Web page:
I feel that this doesn't allow the children room to practice their skills and develop their learning as each day all the activities are changed, so there is no chance to build on what they have learnt the day before because everything has to be put away and replaced with something totally different. It also means some fantastic ideas and activities have to be bypassed because they do not fit into the daily focus!!


    It also means we are limited on topic due to the resources and that topics get used up very very quickly!! A week is a big stretch!


    I absolutely hate planning this way and everything I have read, heard and seen from other schools and teachers say the complete opposite about nursery education.


    I was shouted down pretty quickly and told I didn't know what I was talking about when I challenged the managements idea of 'perfect practice' - despite it going against everything I have heard from various sources (talking to friends, reading nursery world, teaching on supply, everything i learnt on my degree - i have a degree in early years education)


    I was wondering what peoples views were on this??? Has anyone else ever come across a nursery that runs this way??


    Thanks
     
  3. inky

    inky Lead commenter

    This sounds like top-down bullying to me.
    Do you have a decent EY county advisor who can help you? We all moan about advisors but actually they really can be your best friend.

    In the meantime, chin up and remember that you're the one in the nursery, not them.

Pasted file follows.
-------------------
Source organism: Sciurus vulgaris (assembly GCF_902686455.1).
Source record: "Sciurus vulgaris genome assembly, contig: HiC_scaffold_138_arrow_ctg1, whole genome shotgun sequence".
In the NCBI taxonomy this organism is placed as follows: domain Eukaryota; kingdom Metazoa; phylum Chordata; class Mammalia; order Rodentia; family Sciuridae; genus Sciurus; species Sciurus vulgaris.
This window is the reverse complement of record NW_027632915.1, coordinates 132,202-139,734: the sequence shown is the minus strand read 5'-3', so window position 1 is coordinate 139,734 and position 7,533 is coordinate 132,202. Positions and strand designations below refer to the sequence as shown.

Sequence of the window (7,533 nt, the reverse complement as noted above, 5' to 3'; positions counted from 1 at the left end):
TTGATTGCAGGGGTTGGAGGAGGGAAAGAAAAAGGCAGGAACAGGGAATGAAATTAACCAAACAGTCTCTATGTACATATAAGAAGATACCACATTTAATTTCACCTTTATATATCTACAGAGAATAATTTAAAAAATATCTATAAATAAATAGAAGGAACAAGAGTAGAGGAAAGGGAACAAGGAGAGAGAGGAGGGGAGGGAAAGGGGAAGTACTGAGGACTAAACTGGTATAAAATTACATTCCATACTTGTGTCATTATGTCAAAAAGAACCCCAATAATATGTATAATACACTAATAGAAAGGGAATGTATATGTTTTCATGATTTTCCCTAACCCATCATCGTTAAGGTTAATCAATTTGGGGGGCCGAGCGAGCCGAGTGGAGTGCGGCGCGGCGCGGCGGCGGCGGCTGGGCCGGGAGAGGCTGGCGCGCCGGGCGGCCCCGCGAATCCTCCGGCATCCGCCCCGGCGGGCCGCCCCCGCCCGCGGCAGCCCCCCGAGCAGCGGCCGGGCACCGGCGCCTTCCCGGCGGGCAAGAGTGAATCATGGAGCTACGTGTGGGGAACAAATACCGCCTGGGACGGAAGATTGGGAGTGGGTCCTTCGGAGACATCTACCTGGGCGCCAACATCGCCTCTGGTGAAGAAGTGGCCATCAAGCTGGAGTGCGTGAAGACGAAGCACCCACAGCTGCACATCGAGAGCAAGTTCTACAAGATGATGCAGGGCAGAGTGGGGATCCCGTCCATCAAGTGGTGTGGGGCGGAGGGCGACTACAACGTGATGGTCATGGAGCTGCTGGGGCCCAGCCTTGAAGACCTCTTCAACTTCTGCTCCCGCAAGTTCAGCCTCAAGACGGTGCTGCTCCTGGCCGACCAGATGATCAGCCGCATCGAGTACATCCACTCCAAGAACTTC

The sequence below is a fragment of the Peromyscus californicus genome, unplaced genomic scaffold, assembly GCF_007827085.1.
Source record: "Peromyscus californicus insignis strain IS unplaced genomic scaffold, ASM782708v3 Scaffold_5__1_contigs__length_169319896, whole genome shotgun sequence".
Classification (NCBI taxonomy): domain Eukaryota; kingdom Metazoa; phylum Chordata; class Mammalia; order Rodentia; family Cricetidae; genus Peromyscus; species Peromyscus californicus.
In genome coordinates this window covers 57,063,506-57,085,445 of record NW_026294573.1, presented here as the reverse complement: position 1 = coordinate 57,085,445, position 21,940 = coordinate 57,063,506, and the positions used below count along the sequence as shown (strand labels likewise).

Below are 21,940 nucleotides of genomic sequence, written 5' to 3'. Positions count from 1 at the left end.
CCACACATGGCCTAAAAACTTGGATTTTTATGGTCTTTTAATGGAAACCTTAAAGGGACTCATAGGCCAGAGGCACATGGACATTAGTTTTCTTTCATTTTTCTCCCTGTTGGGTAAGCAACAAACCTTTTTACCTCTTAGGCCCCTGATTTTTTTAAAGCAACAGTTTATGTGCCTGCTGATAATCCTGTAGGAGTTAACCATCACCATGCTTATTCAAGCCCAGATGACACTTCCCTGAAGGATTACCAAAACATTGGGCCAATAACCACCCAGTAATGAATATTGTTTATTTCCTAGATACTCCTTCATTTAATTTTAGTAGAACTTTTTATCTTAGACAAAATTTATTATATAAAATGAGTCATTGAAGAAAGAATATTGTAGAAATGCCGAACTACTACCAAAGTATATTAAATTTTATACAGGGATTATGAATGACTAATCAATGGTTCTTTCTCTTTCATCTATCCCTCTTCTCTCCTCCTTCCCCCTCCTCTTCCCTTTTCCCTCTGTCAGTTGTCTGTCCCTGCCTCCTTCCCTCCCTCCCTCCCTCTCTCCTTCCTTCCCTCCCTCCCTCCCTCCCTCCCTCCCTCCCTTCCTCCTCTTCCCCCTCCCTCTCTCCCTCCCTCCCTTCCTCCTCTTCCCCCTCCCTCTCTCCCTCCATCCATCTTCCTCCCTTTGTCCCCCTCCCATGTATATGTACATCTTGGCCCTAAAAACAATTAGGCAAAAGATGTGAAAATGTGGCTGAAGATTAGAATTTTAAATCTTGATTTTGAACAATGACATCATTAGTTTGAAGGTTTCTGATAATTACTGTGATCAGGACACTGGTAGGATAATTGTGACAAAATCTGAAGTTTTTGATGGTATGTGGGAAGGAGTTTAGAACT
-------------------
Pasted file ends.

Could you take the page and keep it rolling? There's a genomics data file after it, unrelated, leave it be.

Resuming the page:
Ooh, I'm feeling so aggressive tonight. I'd like to punch these nasty people's lights out.
     
  4. This is a crazy way to attempt to run a nursery. This whole 'wow' thing really gets up my nose! 'wow' for who, exactly? The most important resource for children in nursery is the adults, interacting with them, responding to them and listening to them. Tired and stressed staff, trying to meet these impossible demands from management are not going to be able to meet the children's needs. To make activities wow (yuck, hate that non-word) for children it has to relate to their experiences, their interests and their development, and that might be drawing in soil with an old stick, or walking round with socks on their hands. However, getting hot under the collar about your management won't solve your problem. Could you ask to go to a nursery that is 'outstanding' in your authority and come back with their planning and information about their ethos to feedback? Could you say you would like some support from the early years advisor? This way you might get authoritative back up for your way of doing things. Maybe you could do an audit, or even better get them to do an audit using ECERS (Early Years Environment Rating Scale). This might just put them right on what the environment should be like!